It had been 460 minutes since the Italians last allowed a goal and it was just the second time they conceded in the tournament. What was more key, however, was that the team who scored first went on to win 41 of 56 matches at the 2006 World Cup. France were 73% more likely to win according to that number, but that’s just a stat. After all, there’s a reason why Italy got to the final, they’re the masters of manipulation.
Materazzi eventually redeemed himself shortly thereafter. Off a Mauro Camoranesi corner, the Inter defender leaped, and fired a thundering header past Barthez to level the match at 1-1. Game on.
Despite the increasing influence of Vieira, Makelele, Zidane, and Thierry Henry, Italy mustered the best opportunity after the two goals. From another corner, Luca Toni blasted his header off the bar just before the half. It was as if lady luck would make the Azzurri suffer for a while longer.
Just the first half, the second interval began with France in control, but that was just fine for the Italians. They were absorbing the pressure well, and even with all of the set pieces around their goal, the French couldn’t capitalize on any of them. It was either Buffon’s heroics or a defender doing his job. There was little hope in drawing another foul like the Materazzi error from the sixth minute. Malouda shouted for the second time when Zambrotta clashed with him, but the referee wasn’t having it.
As fate would have it, the match started to turn towards Italy’s favour. Vieira had to leave the game limping and was replaced by Alou Diarra. Following that substitution, the Azzurri dictated the midfield.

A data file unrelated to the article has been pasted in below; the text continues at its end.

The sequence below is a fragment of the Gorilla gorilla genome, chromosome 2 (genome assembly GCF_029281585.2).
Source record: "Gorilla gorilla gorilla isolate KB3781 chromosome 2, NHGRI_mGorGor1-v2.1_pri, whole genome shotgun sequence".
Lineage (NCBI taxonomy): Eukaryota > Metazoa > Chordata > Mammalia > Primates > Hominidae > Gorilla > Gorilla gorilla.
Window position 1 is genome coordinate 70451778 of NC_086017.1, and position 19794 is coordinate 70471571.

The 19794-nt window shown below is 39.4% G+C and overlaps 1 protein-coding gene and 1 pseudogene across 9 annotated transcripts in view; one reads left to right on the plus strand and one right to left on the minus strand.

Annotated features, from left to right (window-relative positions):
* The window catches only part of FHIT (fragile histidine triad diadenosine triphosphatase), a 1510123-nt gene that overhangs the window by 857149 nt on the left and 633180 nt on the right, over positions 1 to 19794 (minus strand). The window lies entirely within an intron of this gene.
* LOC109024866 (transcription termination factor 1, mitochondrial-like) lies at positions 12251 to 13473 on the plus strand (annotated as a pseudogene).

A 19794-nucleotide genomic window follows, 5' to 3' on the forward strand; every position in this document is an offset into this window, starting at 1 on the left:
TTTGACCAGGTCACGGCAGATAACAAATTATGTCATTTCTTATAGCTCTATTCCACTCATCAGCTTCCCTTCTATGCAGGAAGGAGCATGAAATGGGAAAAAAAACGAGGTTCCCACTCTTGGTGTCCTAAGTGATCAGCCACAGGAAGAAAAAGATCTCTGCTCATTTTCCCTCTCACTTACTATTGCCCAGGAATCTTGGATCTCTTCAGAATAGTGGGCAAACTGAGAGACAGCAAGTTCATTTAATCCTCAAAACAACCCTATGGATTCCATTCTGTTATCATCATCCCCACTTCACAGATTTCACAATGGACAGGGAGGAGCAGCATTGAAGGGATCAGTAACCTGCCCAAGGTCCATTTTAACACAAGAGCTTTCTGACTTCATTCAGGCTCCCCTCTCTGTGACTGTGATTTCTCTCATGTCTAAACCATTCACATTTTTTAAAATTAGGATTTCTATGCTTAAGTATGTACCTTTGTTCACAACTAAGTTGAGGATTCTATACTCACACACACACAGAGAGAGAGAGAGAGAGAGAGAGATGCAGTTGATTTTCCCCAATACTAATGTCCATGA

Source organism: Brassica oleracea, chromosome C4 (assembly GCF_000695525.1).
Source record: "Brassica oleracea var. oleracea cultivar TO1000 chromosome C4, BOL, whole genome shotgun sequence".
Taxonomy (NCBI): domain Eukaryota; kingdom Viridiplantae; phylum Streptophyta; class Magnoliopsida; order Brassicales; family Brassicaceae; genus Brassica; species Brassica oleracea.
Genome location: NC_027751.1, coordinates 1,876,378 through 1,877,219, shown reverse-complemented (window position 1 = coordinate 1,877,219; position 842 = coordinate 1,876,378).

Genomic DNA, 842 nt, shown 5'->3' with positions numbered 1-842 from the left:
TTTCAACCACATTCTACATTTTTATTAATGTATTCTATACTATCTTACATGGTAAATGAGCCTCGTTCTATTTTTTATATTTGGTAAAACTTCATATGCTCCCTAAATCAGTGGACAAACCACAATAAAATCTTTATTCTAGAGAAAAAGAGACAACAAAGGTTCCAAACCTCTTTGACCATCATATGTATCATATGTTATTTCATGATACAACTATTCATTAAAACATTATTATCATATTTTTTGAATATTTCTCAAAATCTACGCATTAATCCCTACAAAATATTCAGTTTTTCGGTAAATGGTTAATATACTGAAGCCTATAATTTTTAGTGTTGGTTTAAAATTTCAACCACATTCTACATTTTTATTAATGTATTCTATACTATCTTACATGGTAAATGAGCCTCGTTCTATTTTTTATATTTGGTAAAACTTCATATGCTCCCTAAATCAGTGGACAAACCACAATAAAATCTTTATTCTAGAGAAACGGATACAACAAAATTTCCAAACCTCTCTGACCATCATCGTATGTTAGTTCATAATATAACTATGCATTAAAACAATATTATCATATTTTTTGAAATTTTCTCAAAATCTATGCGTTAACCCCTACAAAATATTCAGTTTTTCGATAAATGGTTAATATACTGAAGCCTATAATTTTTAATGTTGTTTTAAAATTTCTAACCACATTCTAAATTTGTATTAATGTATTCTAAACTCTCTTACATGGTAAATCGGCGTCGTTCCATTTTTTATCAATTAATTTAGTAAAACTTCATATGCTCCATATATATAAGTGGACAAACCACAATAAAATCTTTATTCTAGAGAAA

Coach Marcello Lippi then threw in Daniele De Rossi for Simone Perrotta to link with Andrea Pirlo and Gennaro Gattuso. The strength in the centre of the pitch was too much to handle. Even with Zidane operating as a trequartista and Henry ahead of him, they were nullified by Gattuso and De Rossi.
Those tinkers nearly resulted in Italy taking the lead through Toni once again. The commanding forward got his head to a Pirlo free kick and scored, but was narrowly offside when running into the box. The Azzurri’s celebrations were put on hold and France received a wake up call. Henry then forced a save out of Buffon, his 25th of the tournament.
Toni recorded the last quality chance of the half, but just like his previous two attempts, he was foiled. The Fiorentina striker demonstrated some brilliant footwork, then knocked the ball into the air and connected with a half volley. However, Barthez was equal to the task. Toni really deserved a goal, but no matter what part of his body he used, he couldn’t score.
Extra time was needed to solve the outcome. Franck Ribery had the best opportunity, but his shot missed just wide of the right post. France coach Raymond Domenech then made the substitution that would change the dynamic of the match. Ribery was taken off in favour of David Trezeguet.
Besides Zidane’s header that was tipped over the bar by Buffon, not much else happened in the first half of extra time. However, the second would put the final nail in France’s coffin.